Amplifying student voice

Whose voice are you hearing most in your classroom? Is it yours? It’s an easy slippery slope to slide down. Even in our classrooms where we are doing an excellent job with student voice, which students are we hearing? Is it all students, or only the fastest?

In my first year teaching, giving wait time was something that I struggled with. The pressure of getting through what I needed to cover led me down a path of expediency, moving quickly to get responses from the group. I understood the importance of wait time, but the silence could be awkward and painful. Even when I gave enough wait to time to hear from students who were not the fastest to respond, I was still only hearing from a fraction, maybe a little more than half the class at best. Sure, more student voice was being heard than the first few that usually shot hands up, but consistently hearing from all of my students was something that could only be done in one on one conferencing and conversations or through exit tickets and other written communication.

Amplify Student Voice

Now, these are obviously valuable, but they are not the most immediate or efficient. However, using technology can make all of those voices heard. Using in-class polling tools like Socrative, Formsquestions in Google Classroom or others can gather responses from every student. This information can be valuable to reach students for their specific needs.

Not only does gathering responses like this give us a look at the full class, it also empowers our students to make their voice heard. We can give students who may be intimidated or otherwise not ready to share the expectation that they will be heard. The expectation that they will contribute every day and that their voice will be valued.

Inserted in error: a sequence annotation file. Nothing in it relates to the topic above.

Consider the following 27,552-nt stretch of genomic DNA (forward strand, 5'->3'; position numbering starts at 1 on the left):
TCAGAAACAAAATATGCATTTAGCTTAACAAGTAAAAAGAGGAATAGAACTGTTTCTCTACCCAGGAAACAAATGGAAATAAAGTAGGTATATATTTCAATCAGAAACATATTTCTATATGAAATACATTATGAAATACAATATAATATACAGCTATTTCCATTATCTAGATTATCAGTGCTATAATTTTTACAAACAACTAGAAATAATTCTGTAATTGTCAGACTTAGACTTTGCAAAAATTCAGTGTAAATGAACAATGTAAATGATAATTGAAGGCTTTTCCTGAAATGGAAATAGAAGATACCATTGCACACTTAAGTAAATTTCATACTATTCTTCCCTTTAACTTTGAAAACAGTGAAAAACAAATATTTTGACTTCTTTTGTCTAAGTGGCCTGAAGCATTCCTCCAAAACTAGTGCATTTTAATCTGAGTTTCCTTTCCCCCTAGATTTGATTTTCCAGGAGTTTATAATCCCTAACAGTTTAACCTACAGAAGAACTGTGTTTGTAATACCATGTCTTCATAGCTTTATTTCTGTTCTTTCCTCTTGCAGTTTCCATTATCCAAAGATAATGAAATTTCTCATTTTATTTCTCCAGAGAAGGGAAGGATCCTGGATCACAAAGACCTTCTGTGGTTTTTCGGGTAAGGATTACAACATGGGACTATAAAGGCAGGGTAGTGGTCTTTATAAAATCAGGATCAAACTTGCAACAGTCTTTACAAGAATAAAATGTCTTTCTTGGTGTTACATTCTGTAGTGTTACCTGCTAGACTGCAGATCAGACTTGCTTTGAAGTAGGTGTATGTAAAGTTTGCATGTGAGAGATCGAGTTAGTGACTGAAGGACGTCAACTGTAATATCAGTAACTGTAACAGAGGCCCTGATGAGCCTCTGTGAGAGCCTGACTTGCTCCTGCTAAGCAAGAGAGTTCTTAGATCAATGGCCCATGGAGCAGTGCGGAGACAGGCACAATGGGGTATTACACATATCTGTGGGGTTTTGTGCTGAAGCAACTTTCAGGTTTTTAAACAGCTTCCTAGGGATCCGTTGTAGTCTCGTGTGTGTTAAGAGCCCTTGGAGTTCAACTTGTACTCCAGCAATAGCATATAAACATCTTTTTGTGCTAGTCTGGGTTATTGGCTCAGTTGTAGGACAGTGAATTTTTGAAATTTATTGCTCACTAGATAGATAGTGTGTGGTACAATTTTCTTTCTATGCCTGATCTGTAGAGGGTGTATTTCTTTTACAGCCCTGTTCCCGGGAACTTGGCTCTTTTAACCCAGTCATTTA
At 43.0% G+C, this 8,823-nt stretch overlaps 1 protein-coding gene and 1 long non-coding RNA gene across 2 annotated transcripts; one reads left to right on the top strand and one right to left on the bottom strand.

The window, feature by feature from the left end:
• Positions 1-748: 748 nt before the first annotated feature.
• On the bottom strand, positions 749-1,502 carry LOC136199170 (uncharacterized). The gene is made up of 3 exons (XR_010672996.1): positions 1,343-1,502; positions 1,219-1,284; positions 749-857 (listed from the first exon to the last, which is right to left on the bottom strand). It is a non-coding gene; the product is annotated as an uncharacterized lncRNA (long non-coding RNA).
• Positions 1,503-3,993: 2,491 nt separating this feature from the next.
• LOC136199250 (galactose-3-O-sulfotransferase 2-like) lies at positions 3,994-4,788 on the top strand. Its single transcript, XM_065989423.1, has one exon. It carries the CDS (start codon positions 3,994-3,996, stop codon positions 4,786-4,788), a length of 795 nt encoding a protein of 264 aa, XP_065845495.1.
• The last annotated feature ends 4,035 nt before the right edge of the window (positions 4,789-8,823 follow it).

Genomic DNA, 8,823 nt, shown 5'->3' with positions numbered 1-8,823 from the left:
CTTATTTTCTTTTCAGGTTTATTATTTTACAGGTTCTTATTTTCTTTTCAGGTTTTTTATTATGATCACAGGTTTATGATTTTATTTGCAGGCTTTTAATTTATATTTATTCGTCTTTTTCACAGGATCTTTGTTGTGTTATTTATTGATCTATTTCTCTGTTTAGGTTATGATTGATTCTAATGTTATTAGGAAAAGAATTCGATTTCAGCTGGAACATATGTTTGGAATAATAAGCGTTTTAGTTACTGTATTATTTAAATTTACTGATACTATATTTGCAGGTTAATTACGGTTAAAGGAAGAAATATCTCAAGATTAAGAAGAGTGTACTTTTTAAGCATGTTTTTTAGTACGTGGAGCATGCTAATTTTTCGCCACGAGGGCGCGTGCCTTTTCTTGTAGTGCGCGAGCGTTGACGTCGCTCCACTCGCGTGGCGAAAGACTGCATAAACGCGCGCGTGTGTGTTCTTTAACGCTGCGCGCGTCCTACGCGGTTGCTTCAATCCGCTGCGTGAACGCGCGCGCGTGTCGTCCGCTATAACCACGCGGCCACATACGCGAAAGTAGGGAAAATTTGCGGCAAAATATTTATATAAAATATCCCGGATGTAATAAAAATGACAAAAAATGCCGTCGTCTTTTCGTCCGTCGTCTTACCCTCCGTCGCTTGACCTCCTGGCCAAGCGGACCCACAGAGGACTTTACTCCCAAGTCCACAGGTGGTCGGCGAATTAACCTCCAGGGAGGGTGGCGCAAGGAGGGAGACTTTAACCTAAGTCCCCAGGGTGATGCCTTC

How can your students use technology to ensure their voice is heard? Make sure that you are giving them the megaphone.



  1. This is why I think Number Talks are so powerful in Mathematics. I remember posing a “simple” arithmetic equation to solve and seeing excited hands shoot up from even the most disengaged students. The wait time was key, but so was the verbatim recording on chart paper, as well as me putting their name beside their answer. It’s all about the ownership.


    1. You’re right, the ownership of that work is important. Technology is another way we can make that recording of work more efficient. Recording audio or video, using speech to text, or taking pictures of physical work done in class are some ways we can use technology to record and document that learning and thinking. Add that to auto-marking forms for quick feedback, instant forms, etc. and we can really start amplifying that voice that all of our students have. Thanks for reading!


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